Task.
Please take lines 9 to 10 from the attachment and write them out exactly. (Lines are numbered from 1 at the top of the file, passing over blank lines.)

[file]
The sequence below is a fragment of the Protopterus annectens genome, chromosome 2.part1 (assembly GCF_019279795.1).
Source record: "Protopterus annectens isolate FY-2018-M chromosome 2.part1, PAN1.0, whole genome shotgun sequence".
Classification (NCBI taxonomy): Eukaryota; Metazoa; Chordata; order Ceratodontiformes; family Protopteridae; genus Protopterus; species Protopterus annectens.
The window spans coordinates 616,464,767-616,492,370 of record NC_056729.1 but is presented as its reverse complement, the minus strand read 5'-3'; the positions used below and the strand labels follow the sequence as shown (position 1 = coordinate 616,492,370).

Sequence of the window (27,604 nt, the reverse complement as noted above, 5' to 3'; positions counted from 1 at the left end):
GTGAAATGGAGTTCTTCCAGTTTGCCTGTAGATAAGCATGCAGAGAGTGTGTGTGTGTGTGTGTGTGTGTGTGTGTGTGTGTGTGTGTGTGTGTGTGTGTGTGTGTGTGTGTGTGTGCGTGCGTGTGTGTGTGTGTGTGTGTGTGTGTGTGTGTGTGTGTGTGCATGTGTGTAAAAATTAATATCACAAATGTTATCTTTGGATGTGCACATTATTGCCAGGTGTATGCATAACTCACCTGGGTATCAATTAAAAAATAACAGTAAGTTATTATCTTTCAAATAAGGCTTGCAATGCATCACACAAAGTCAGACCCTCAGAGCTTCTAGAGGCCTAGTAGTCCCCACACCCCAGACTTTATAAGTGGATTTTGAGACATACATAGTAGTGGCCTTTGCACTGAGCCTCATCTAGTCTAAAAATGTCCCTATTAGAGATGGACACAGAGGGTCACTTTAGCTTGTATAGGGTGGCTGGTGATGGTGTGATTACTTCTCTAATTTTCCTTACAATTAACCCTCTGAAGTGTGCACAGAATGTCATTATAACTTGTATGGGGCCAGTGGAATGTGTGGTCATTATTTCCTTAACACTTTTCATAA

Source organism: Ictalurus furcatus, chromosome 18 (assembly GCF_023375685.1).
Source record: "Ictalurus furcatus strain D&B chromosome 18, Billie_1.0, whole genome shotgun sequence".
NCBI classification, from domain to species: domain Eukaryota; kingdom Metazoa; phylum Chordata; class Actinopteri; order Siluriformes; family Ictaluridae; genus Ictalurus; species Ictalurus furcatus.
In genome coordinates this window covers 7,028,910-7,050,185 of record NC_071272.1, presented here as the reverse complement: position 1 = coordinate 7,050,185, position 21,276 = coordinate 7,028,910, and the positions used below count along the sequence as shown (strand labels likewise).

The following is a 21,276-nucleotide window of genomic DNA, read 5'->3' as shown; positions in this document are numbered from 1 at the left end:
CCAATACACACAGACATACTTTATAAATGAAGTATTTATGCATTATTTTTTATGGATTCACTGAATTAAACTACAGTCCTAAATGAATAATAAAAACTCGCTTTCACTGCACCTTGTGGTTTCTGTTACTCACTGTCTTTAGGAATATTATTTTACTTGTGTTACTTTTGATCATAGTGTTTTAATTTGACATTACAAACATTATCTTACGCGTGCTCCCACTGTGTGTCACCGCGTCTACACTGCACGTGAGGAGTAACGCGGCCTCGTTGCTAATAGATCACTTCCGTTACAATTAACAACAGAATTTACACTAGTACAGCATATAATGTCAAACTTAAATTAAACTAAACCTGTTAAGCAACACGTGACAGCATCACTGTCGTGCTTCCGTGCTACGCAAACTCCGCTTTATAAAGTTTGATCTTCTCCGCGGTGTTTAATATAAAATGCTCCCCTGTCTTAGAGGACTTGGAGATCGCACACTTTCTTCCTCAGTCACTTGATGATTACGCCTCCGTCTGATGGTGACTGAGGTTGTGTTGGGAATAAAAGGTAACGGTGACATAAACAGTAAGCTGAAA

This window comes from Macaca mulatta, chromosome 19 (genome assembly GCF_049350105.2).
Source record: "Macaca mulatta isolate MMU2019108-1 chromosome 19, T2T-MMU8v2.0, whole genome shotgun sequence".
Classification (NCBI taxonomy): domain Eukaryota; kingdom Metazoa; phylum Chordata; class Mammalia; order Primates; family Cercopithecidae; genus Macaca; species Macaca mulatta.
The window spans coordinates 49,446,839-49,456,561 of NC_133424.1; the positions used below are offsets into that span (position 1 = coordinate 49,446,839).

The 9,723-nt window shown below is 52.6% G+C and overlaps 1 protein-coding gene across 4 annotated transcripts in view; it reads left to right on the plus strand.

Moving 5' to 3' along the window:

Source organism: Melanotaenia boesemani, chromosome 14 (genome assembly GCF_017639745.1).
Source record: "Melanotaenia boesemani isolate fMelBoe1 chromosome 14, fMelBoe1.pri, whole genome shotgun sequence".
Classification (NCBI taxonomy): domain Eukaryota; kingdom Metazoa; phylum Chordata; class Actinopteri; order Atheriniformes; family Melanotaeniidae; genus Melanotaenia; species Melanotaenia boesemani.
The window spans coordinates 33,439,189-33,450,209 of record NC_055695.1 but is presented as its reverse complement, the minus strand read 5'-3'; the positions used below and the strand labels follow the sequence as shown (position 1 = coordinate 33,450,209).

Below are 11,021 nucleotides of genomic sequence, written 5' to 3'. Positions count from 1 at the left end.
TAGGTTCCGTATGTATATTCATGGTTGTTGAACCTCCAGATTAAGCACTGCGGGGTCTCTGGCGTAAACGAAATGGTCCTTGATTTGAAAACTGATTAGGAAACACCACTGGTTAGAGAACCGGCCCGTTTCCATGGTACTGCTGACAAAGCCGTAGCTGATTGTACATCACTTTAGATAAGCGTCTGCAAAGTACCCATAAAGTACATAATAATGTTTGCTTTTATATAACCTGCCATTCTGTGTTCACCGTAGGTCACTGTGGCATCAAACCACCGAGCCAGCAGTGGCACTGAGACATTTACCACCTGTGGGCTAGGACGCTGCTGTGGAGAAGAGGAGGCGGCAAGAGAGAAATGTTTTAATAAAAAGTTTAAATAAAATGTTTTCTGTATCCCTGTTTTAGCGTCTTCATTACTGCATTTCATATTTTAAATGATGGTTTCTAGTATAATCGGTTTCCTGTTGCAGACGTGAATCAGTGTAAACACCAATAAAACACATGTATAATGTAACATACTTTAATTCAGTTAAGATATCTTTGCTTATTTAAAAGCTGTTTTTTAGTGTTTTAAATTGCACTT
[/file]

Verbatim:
NCBI classification, from domain to species: domain Eukaryota; kingdom Metazoa; phylum Chordata; class Actinopteri; order Siluriformes; family Ictaluridae; genus Ictalurus; species Ictalurus furcatus.
In genome coordinates this window covers 7,028,910-7,050,185 of record NC_071272.1, presented here as the reverse complement: position 1 = coordinate 7,050,185, position 21,276 = coordinate 7,028,910, and the positions used below count along the sequence as shown (strand labels likewise).